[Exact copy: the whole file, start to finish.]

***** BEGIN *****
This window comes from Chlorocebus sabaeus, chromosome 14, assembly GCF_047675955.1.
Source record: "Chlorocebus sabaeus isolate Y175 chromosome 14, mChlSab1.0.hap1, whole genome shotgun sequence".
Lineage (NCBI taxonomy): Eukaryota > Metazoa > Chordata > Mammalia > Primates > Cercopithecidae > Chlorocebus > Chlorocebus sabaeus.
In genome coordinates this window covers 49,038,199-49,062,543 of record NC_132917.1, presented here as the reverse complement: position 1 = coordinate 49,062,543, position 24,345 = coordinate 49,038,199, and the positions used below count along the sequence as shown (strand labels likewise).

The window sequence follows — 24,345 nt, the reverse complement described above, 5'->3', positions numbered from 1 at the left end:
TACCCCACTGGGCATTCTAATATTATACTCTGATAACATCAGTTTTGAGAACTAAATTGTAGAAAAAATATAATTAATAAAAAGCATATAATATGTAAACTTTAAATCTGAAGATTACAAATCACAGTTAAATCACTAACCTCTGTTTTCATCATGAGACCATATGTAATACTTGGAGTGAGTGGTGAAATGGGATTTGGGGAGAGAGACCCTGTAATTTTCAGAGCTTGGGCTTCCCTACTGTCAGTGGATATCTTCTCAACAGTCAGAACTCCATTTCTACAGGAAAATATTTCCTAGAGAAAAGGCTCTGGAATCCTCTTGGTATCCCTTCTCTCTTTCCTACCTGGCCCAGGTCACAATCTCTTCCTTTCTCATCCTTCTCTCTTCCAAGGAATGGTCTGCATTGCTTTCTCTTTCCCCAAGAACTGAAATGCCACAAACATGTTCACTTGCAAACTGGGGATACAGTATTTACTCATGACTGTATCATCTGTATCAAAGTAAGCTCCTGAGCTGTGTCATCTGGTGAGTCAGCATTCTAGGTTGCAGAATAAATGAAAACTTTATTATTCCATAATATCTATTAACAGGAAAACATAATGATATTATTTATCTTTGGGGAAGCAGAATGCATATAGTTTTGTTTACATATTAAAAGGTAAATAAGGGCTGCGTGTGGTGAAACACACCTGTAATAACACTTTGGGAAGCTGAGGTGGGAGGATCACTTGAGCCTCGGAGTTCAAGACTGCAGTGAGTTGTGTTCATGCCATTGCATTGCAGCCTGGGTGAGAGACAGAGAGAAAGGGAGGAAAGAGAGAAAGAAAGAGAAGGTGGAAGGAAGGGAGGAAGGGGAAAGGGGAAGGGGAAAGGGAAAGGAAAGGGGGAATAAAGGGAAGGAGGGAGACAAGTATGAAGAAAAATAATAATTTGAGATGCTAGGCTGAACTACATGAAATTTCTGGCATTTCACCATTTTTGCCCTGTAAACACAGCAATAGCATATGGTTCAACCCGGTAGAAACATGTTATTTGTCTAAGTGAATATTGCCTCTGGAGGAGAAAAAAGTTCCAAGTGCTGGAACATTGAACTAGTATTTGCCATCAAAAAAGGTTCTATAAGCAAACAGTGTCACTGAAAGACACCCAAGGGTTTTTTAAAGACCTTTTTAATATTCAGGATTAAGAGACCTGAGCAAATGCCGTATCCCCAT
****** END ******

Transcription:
This window comes from Chlorocebus sabaeus, chromosome 14, assembly GCF_047675955.1.
Source record: "Chlorocebus sabaeus isolate Y175 chromosome 14, mChlSab1.0.hap1, whole genome shotgun sequence".
Lineage (NCBI taxonomy): Eukaryota > Metazoa > Chordata > Mammalia > Primates > Cercopithecidae > Chlorocebus > Chlorocebus sabaeus.
In genome coordinates this window covers 49,038,199-49,062,543 of record NC_132917.1, presented here as the reverse complement: position 1 = coordinate 49,062,543, position 24,345 = coordinate 49,038,199, and the positions used below count along the sequence as shown (strand labels likewise).

The window sequence follows — 24,345 nt, the reverse complement described above, 5'->3', positions numbered from 1 at the left end:
TACCCCACTGGGCATTCTAATATTATACTCTGATAACATCAGTTTTGAGAACTAAATTGTAGAAAAAATATAATTAATAAAAAGCATATAATATGTAAACTTTAAATCTGAAGATTACAAATCACAGTTAAATCACTAACCTCTGTTTTCATCATGAGACCATATGTAATACTTGGAGTGAGTGGTGAAATGGGATTTGGGGAGAGAGACCCTGTAATTTTCAGAGCTTGGGCTTCCCTACTGTCAGTGGATATCTTCTCAACAGTCAGAACTCCATTTCTACAGGAAAATATTTCCTAGAGAAAAGGCTCTGGAATCCTCTTGGTATCCCTTCTCTCTTTCCTACCTGGCCCAGGTCACAATCTCTTCCTTTCTCATCCTTCTCTCTTCCAAGGAATGGTCTGCATTGCTTTCTCTTTCCCCAAGAACTGAAATGCCACAAACATGTTCACTTGCAAACTGGGGATACAGTATTTACTCATGACTGTATCATCTGTATCAAAGTAAGCTCCTGAGCTGTGTCATCTGGTGAGTCAGCATTCTAGGTTGCAGAATAAATGAAAACTTTATTATTCCATAATATCTATTAACAGGAAAACATAATGATATTATTTATCTTTGGGGAAGCAGAATGCATATAGTTTTGTTTACATATTAAAAGGTAAATAAGGGCTGCGTGTGGTGAAACACACCTGTAATAACACTTTGGGAAGCTGAGGTGGGAGGATCACTTGAGCCTCGGAGTTCAAGACTGCAGTGAGTTGTGTTCATGCCATTGCATTGCAGCCTGGGTGAGAGACAGAGAGAAAGGGAGGAAAGAGAGAAAGAAAGAGAAGGTGGAAGGAAGGGAGGAAGGGGAAAGGGGAAGGGGAAAGGGAAAGGAAAGGGGGAATAAAGGGAAGGAGGGAGACAAGTATGAAGAAAAATAATAATTTGAGATGCTAGGCTGAACTACATGAAATTTCTGGCATTTCACCATTTTTGCCCTGTAAACACAGCAATAGCATATGGTTCAACCCGGTAGAAACATGTTATTTGTCTAAGTGAATATTGCCTCTGGAGGAGAAAAAAGTTCCAAGTGCTGGAACATTGAACTAGTATTTGCCATCAAAAAAGGTTCTATAAGCAAACAGTGTCACTGAAAGACACCCAAGGGTTTTTTAAAGACCTTTTTAATATTCAGGATTAAGAGACCTGAGCAAATGCCGTATCCCCAT